The culinary world mourns the loss of legendary chef, Charlie Trotter, 54, who was found dead Tuesday in his Chicago home.
Diagnosed with an inoperable brain aneurysm, Trotter had spent the last year disassembling much of his extensive empire, including his internationally touted restaurant, Charlie Trotter’s, opened in 1987.
Charlie Trotter’s was known for the tasting menu concept which incorporated a series of small portioned plates, often paired with fine wines. His unique approach to dining excellence, where money was no object, attracted a loyal following and succeeded in securing Chicago’s spot on the world map of acclaimed restaurant towns.
Although self-trained, Trotter’s often unconventional approach to food preparation was focused on a commitment to sustainability and the American farm-to-table movement, thus carving out an early niche in the emerging ‘counter culture’ food experience. He cultivated an expansive network of producers to support his approach―which included rarified or lesser known products such as foie gras. His food philosophy extended to innovative food preparations that celebrated each ingredient’s intrinsic qualities and opened the door to the adoption of a lighter breed of complementary sauces.
[As a note here, in Trotter’s embrace of seasonality and honoring the purity of foods, one of his quirky attributes was never to repeat a dish twice. I completely support his approach, even in a busy kitchen. It may be a difficult policy for staff to follow, but it is essential when food quality is the primary consideration.]
Over the years, the restaurant received many awards including Forbes Five Star award, Wine Spectator’s ‘Best Restaurant in the World for Wine & Food’ (1998) and America’s Best Restaurant (2000), plus 11 James Beard Foundation awards, including ‘Outstanding Restaurant’ (2000), ‘Outstanding Chef’ (1999), and ‘Humanitarian of the Year’ (2012) to Charlie Trotter. Trotter also received the prestigious International Association of Culinary professional (IACP) Humanitarian of the Year Award. His PBS cooking show, The Kitchen Sessions with Charlie Trotter, was awarded Best National Cooking Show by the James Beard Foundation.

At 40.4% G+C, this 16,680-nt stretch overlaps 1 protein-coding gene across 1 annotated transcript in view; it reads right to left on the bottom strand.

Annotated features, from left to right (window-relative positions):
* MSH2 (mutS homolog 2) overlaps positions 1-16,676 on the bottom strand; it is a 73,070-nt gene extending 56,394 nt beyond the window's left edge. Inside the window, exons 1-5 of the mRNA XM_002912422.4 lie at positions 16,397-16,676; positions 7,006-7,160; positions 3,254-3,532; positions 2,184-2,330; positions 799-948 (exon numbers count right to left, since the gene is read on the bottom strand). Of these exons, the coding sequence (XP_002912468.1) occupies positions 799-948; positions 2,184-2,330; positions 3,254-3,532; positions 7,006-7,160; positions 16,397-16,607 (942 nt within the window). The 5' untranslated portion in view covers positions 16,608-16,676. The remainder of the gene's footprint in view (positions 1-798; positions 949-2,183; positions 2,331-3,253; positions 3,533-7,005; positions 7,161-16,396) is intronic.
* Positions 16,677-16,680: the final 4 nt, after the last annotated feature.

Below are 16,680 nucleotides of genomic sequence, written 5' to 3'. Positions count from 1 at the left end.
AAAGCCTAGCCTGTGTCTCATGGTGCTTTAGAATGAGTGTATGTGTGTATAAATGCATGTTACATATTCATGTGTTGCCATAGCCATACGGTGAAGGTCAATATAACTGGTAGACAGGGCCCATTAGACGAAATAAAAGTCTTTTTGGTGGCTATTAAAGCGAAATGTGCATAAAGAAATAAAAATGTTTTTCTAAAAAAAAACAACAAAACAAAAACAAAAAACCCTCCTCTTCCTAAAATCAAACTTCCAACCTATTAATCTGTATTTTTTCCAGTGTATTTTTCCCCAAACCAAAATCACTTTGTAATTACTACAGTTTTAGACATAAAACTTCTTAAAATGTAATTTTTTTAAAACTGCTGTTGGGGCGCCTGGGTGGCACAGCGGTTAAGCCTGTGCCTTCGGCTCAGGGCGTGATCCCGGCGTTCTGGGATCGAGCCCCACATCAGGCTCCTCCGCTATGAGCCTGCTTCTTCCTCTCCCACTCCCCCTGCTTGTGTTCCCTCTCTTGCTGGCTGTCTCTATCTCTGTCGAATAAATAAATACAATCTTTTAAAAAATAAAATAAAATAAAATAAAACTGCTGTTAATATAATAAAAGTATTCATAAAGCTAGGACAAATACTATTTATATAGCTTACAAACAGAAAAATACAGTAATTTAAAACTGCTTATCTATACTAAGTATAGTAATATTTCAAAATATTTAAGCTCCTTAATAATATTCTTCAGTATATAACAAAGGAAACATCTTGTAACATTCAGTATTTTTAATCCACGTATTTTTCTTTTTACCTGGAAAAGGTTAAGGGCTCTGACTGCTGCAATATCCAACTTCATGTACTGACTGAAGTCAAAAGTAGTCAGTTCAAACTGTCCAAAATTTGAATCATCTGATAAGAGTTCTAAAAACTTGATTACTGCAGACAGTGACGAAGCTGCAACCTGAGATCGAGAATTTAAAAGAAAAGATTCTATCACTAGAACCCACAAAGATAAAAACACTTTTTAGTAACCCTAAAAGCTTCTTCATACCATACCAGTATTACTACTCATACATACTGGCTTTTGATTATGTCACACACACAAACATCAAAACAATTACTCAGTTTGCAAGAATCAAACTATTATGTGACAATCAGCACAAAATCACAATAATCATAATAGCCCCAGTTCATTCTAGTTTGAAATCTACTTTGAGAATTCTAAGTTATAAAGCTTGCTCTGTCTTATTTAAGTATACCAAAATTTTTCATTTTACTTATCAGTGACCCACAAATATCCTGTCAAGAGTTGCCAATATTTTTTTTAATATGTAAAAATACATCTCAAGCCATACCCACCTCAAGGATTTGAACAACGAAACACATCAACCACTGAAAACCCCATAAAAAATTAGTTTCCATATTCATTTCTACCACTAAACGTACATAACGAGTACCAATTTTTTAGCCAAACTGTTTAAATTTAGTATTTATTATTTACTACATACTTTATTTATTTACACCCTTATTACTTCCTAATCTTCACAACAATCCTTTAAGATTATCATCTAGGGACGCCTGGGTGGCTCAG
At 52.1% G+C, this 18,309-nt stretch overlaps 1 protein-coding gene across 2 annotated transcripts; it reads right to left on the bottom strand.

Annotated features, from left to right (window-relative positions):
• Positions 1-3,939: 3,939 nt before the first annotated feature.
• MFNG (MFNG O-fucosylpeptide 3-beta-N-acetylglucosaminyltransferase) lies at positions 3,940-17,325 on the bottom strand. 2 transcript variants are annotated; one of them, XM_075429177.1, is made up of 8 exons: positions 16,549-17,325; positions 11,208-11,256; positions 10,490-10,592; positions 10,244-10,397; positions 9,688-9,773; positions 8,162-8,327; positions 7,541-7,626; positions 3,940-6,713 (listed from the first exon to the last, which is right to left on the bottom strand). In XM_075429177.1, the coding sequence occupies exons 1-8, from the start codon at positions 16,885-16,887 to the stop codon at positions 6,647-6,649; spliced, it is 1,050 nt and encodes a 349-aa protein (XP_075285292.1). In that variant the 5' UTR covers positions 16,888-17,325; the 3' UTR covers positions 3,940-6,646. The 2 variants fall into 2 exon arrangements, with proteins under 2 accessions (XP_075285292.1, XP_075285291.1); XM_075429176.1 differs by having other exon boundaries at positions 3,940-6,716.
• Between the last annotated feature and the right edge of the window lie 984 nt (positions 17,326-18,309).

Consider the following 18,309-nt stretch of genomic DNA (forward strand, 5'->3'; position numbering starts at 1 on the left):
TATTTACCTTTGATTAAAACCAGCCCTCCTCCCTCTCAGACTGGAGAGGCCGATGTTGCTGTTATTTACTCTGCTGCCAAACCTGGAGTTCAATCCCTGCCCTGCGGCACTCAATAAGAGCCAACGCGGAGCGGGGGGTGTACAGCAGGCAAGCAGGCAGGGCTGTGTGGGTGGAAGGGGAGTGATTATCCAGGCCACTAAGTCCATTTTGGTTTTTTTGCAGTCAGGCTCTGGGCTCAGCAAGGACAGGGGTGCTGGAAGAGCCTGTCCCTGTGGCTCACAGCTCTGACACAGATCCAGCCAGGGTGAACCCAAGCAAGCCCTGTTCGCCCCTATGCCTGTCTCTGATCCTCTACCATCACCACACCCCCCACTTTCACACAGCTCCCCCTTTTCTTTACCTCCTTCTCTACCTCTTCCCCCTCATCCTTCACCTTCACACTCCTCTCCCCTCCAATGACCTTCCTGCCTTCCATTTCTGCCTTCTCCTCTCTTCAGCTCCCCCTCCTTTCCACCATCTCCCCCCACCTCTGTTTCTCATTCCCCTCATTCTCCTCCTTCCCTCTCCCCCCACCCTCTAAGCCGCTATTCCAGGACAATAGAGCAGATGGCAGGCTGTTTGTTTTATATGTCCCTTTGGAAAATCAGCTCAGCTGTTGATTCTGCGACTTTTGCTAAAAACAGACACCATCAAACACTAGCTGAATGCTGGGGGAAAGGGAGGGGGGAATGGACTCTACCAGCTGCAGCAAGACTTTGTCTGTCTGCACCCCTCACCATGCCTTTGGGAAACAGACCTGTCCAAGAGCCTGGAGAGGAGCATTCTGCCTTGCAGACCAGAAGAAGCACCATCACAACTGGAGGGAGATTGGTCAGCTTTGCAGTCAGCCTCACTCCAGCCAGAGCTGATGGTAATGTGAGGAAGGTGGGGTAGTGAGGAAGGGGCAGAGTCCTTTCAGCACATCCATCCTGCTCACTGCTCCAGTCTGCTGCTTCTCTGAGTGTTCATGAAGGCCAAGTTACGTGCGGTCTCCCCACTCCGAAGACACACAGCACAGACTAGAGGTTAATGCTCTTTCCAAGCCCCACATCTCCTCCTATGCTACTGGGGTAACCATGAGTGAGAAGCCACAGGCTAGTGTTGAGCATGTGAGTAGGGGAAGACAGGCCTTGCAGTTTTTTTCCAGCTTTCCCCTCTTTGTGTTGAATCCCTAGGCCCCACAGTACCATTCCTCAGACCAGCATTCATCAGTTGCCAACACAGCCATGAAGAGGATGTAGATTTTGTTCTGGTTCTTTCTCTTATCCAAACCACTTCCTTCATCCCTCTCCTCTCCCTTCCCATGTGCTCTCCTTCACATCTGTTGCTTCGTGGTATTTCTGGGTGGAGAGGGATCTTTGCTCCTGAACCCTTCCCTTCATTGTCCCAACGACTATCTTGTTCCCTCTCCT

For the memory book, here is an example of Charlie Trotter’s unique food style along with a few comments in his own words, thanks to Leite’s Culinaria.
Olive Oil-Poached Cod with Roasted Tomatoes and Broccoli Rabe
Poaching in oil may sound like it would produce oil-soaked fish, but it actually seals in the juices and results in tender, moist fillets. It is a good cooking technique for firmer fish such as cod, sword-fish, or salmon. The key is for the oil to be warm, but not hot. Keep the thermometer in the oil as the fish is cooking, and adjust the heat to maintain a temperature of 110°F (43°C) to 115°F (46°C). If you cannot find broccoli rabe, you may substitute one small head of broccoli.–Charlie Trotter
3 large tomatoes
3 garlic cloves
1/2 cup extra-virgin olive oil
1/4 cup balsamic vinegar
2 sprigs thyme
Salt and freshly ground black pepper
1 bunch broccoli rabe, cleaned and blanched
2 tablespoons unsalted butter
Salt and freshly ground black pepper
2 cups plus 1 tablespoon extra virgin olive oil
Four 5-ounce cod fillets, skinned
1 teaspoon fresh tiny green basil leaves
1 teaspoon fresh tiny purple basil leaves
1. Preheat the oven to 375°F (190°C). Bring a large pot of water to a boil. Blanch the tomatoes in the boiling water for 30 seconds and then peel off the skins. Cut each tomato into 8 wedges, place in a small roasting pan, and toss lightly with the garlic, olive oil, balsamic vinegar, and thyme. Bake for 20 to 25 minutes, or until the tomatoes are soft.
2. Remove the tomatoes from the pan, season to taste with salt and pepper, and keep warm. Strain the cooking liquid through a fine-mesh sieve and season to taste with salt and pepper. Keep warm.
3. Cook the broccoli rabe in the butter in a small saute pan over medium heat for 5 minutes, or until warm. Season to taste with salt and pepper.
4. Warm the 2 cups olive oil in a medium saucepan over a very low flame to 110°F (43°C). Season both sides of the fish with salt and pepper and place in the warm oil. The oil should cover the fish. Cook for 3 minutes, turn the fish over, and cook for an additional 3 minutes, or until just done.
5. Place some of the roasted tomatoes in the center of each plate and top with a piece of fish. Arrange the broccoli rabe around the plate and drizzle the tomato cooking liquid and the 1 tablespoon olive oil over the fish and around the plate. Garnish with tiny green and purple basil.
Olive Oil-Poached Cod with Roasted Tomatoes and Broccoli Rabe Recipe © 2008 Charlie Trotter. Photo © 2008 Kipling Swehla. All rights reserved.